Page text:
Vacationland by John Hodgman – I really love Hodgman’s work. He’s got a great comedic sensibility, and he’s the perfect narrator for his own stories. This is his first book without made-up facts, focusing instead on short memoirs of his life on vacation and how things changed for him after his sudden fame. These aren’t particularly eventful stories, and they probably won’t blow your mind with their unique insights, but they’re well-told and entertaining, and I loved every minute of the audio version. I just hope he decides to write a novel some day, if only because I love him best when he takes flights of fancy. LOVED IT

My Month in Reading, March 2019

I thoroughly enjoy reading Jason Kottke’s monthly media diet posts, so I decided to try something similar with my monthly reading for this year. I thought it would be a good writing challenge and help keep me fresh between longer reviews.

I’m going to start by catching up on the months I missed, so this is the third installment of 2019.


An Invisible Sign of My Own by Aimee Bender – I read this at the same time I listened to The Bell Jar, and they felt cut from similar thematic cloth, even though this wasn’t nearly as harrowing as The Bell Jar and was also surreal and magically realist instead of a lightly fictionalized memoir. It’s mostly just that both books are about young women struggling with depression and having a hard time dealing with adulthood and modern life. This one had a happy ending if only because the author is still alive. REALLY LIKED IT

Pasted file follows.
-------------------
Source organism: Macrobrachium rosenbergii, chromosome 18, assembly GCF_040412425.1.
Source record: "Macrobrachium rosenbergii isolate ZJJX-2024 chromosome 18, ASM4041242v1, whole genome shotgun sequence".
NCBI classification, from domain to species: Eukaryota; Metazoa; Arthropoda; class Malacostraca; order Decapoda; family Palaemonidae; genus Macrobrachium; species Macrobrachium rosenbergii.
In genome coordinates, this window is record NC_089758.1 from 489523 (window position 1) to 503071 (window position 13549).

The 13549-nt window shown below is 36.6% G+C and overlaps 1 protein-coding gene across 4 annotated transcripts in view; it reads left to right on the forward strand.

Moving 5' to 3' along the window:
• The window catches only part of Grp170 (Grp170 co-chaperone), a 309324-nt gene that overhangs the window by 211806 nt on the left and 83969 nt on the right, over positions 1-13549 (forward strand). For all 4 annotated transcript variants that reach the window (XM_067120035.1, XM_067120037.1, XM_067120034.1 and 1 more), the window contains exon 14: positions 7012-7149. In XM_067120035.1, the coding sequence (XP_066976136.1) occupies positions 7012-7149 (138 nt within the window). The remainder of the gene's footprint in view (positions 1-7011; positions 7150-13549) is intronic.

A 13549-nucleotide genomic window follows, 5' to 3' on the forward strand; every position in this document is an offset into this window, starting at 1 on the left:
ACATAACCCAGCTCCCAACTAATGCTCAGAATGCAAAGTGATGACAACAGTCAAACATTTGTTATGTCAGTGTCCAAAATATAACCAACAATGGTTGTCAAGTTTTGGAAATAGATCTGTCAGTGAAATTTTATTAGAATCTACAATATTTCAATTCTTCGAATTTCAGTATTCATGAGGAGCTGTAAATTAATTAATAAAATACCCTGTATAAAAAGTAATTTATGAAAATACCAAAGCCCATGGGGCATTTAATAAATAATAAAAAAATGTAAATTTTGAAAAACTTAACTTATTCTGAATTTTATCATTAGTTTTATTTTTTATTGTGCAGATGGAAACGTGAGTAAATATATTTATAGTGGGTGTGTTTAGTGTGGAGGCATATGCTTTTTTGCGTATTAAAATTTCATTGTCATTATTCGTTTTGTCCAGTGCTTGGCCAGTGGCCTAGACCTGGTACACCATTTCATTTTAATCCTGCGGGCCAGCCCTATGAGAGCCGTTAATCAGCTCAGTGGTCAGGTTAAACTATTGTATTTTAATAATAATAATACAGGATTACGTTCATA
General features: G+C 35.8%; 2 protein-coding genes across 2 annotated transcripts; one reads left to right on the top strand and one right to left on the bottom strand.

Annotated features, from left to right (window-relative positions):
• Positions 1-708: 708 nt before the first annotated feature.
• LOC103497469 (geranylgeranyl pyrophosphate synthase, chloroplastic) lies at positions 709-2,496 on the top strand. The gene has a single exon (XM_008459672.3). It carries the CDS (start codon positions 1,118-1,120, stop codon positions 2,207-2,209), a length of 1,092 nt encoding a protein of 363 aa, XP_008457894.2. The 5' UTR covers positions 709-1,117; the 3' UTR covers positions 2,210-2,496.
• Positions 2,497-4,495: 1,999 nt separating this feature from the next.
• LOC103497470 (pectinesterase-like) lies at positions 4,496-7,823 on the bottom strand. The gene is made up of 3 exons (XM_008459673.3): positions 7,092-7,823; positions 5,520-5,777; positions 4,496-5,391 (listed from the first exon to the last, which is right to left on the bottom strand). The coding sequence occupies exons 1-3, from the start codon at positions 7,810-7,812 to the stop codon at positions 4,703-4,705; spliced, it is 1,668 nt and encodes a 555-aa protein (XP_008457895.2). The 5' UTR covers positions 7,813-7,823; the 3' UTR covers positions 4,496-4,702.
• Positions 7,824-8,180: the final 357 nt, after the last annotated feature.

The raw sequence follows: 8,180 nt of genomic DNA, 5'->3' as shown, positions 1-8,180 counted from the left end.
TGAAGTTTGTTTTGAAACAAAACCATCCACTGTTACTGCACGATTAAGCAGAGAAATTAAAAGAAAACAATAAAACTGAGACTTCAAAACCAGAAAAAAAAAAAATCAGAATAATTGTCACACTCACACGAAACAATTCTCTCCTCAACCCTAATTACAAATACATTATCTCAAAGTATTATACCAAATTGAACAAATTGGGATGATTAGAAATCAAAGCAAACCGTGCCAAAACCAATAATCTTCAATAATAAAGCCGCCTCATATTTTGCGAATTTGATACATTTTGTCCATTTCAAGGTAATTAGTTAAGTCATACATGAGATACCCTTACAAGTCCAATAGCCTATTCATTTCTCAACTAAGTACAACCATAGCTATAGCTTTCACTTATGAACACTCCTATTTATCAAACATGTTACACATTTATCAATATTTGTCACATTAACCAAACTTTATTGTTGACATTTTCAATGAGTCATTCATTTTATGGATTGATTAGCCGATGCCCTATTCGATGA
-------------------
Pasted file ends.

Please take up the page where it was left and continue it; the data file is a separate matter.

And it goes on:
The City in the Middle of the Night by Charlie Jane Anders – Man, this was a tough one for me. I LOVED Anders’ debut, All the Birds in the Sky, and bought this, her follow-up, on that reputation alone. Anders is a master of world building, and that is by far the strongest aspect of this book, but I wasn’t as much a fan of the narrative here. When you boil it down, this book is about toxic relationships, but it’s also about people making stupid, frustrating decisions because they can’t get out of their own heads. For whatever reason, reading this felt like a bit of a slog, and I think it’s because I couldn’t stand the object of the main character’s affection, who was a terrible person that she pined after long past when it was reasonable. I’m still all-in on future Anders books, but this one wasn’t my jam. LIKED IT